Alfredo Belusi

Real name: Beluschi, Alfredo
(10 January 1925 - 1 January 2001)
Place of birth:
Quirquinchos (Santa Fe) Argentina
Néstor Pinsón

e had the look of a tough guy as imagined by Jorge Luis Borges. The appearance of a brave man of the old times, like those who used to roam between the countryside and the outskirts of town, silent and distant, who only responded before a provocation. Even though his was a peculiar case, only tango forced him to deeds. And he was the most violent of them all, because the numbers that belonged to his songbook were challenges he faced until bleeding, all chosen for that reason, except a few licenses to alleviate tensions.

If we have to name tough singers, there was no one like him. To his look we have to add his low voice, really hoarse, his stress on the r’s as if he were angry and his habit of shaking his fists at the most dramatic moments. He always became the character of the story undergoing his sufferings. So deep was his impersonation that many a time people saw him with his eyes on the verge of bursting into tears.

He appeared for several seasons at the remembered ElRincón de los Artistas on the corner of Álvarez Jonte and Boyacá. There we, a group of friends, saw him many times. He used to arrive after several artists had already made their performance. He usually had a whisky on the rocks and while he made the ice rotate in the glass he waited for his turn behind the counter. He sang and later he talked with some acquaintance of his. As he saw us frequently, one evening he sat at our table. The chat was long and I kept the memory of a confidence. He lived with his old woman, his mother, and the days he had to sing, very early he got his clothes ready by ironing his white shirt and his trousers.

The final days of his life were long, but he never knew it. By mid- November 2000 he went to see his sister who was seriously ill. This touched him deeply and all of a sudden he fainted. At the Penna hospital he was operated of a brain thrombosis on November 17. He survived with no changes until January 1. They said he was all that time regarded as NN. Days after his death a group of friends managed to find him and revealed his identity.

«I worked a lot with him, he was an excellent guy.» commented to me the pianist Osvaldo Requena; «At a time we followed the same route of the car races held on the highways of the different cities of our country. A great number of people went to those races, they crowded the place and the evenings on Fridays and Saturdays were secured. They liked his style very much. I accompanied him together with Juan Carlos Bera and Enrique Marcheto; piano, bandoneon and contrabass. He was very fond of women. We called him Pampero. That had been a Hugo Baralis’ idea when they were partners in the José Basso Orchestra. During a tour he saw him sleeping half snoring, half neighing and with a lock of his hair on his gaucho face. Baralis thought of the little horse that Patoruzito rode in the comic, always vigorous and with a forelock on its face. During recordings his easy way to intonation, his capability to find immediately his natural range attracted my attention and that was a great help for my arrangements. He was very practical even though he had almost no musical training, just ear.»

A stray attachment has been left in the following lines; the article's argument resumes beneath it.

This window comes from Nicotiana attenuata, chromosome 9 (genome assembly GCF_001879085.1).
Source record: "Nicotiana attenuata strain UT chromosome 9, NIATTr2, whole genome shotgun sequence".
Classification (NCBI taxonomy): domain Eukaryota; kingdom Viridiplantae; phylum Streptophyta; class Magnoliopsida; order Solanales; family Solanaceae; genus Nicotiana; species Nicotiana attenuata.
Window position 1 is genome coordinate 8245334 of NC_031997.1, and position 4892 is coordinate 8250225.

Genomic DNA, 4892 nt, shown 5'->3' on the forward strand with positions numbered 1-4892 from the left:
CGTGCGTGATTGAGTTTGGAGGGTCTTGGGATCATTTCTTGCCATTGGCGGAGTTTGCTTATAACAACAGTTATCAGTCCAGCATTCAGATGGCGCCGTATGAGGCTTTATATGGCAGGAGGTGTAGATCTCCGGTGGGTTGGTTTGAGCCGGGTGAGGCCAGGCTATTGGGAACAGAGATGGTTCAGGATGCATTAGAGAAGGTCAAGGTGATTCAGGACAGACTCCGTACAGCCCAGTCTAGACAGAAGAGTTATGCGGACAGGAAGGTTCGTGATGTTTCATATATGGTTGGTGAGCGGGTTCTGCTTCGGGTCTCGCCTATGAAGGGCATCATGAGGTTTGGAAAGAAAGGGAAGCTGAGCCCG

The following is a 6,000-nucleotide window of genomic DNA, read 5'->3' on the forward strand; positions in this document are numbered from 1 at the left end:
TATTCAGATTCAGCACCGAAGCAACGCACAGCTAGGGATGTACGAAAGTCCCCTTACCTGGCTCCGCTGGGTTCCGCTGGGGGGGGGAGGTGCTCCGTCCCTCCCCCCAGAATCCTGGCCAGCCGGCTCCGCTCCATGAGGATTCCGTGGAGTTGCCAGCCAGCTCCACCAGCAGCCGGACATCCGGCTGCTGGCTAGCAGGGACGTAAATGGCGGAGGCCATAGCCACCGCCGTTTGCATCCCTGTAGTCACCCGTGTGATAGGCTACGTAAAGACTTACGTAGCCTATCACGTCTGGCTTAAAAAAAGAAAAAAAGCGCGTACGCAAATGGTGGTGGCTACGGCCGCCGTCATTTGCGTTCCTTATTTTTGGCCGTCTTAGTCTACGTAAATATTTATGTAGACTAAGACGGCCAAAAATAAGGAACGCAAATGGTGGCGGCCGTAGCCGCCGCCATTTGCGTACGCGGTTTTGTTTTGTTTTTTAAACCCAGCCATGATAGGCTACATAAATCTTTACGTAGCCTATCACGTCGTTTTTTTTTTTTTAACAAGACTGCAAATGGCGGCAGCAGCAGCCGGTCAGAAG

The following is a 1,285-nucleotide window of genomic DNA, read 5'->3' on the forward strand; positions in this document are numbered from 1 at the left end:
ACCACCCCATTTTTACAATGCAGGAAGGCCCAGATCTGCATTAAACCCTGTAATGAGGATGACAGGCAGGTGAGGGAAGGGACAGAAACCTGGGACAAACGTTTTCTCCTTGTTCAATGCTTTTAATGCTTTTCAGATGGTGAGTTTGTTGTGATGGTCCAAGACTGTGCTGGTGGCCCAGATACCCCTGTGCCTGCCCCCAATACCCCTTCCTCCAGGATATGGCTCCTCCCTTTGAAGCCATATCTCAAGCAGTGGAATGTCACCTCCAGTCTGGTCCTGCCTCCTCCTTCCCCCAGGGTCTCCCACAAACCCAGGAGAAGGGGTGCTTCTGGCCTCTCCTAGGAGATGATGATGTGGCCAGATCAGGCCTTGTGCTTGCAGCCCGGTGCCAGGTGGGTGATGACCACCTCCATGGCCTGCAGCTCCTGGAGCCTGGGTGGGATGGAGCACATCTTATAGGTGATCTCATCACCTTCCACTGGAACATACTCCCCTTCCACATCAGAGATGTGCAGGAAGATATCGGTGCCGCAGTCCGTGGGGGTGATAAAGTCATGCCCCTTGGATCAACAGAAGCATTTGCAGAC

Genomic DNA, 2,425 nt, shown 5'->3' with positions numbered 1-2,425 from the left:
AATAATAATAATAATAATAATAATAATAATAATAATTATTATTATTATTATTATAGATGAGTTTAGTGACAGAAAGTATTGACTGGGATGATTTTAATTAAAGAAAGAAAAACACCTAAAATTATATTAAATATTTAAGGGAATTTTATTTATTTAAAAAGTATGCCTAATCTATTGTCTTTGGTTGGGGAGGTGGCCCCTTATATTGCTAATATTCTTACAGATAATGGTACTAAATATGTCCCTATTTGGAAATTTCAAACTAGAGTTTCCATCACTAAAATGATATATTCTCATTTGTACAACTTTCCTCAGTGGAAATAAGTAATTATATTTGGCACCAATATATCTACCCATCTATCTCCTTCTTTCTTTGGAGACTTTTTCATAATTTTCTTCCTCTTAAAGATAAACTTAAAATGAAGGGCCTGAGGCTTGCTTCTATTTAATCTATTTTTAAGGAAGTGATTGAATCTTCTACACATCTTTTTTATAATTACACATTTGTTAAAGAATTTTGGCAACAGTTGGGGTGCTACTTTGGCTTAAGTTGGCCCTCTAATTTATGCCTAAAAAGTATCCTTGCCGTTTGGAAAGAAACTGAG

He was born in the locality of Los Quirquinchos, province of Santa Fe. At age seventeen he made his début in Rosario with the Cuarteto Los Ases led by Leónidas Montero. Three years later he joined the orchestra led by Raúl Bianchi. He spent many years with permanent tours throughout the central and northern areas of our country. From that period a demo disc was recorded, an acetate disc, with the tango “Te presentí”, written by Bianchi himself and Mecha de los Santos.

In 1953, he joined the outfit most important in the city, the one led by José Sala. With it he recorded for the first time and arrived in Buenos Aires too. During several conversations we held he told me that with this orchestra he cut fourteen numbers. Among them and, as if contradicting his style, was the sweet waltz “Desde el alma”, by Rosita Melo and Homero Manzi.

On his comeback to Rosario he had a brief tenure with the Francisco Plano's outfit at the Dancing Paradise on 600 Mitre Street, where he was announced as: «The voice that succeeded in Buenos Aires».

He left his mark in Buenos Aires and soon was summoned by José Basso; his vocalist Floreal Ruiz was the connection. It was 1956 and the début was on Radio Belgrano in June, singing the tango “Recordándote”. His recording of “De puro curda” written by Carlos Olmedo and Abel Aznar —a tango piece that seems tailor-made for Belusi— is truly a classic of our city music. Four years later he was hired by Osvaldo Pugliese. By that time Jorge Maciel was the other vocalist.

With Pugliese he recorded 17 numbers for Philips, six of them in duo with Maciel. Undoubtedly the tango “Bronca”, written by Edmundo Rivero and Mario Battistella, was the most important due to the expressiveness and the feeling of Alfredo's rendition.

In 1964, he had a second tenure with Basso. He was vocalist along with Héctor De Rosas and, a little bit later, with Carlos Rossi. They traveled to Japan and performed a great number of shows. In 1967 he recorded “Se tiran conmigo” written by Ángel Díaz and Luis Díaz. This is the tango I like most by Belusi.

Later his career as soloist started. It is worthwhile mentioning his appearance in 1969 on the stage of Caño 14, accompanied by a quartet led by Héctor Stamponi.

His relationship with Basso was quite good. An evidence of this is that the boys of his orchestra, with Requena on piano, accompanied him in his first LP, but their names were mentioned neither on the label nor on the record cover. For his two records that followed the background was played by an orchestra led by Osvaldo Requena. In his last recordings he was accompanied by the Jorge Dragone's orchestra.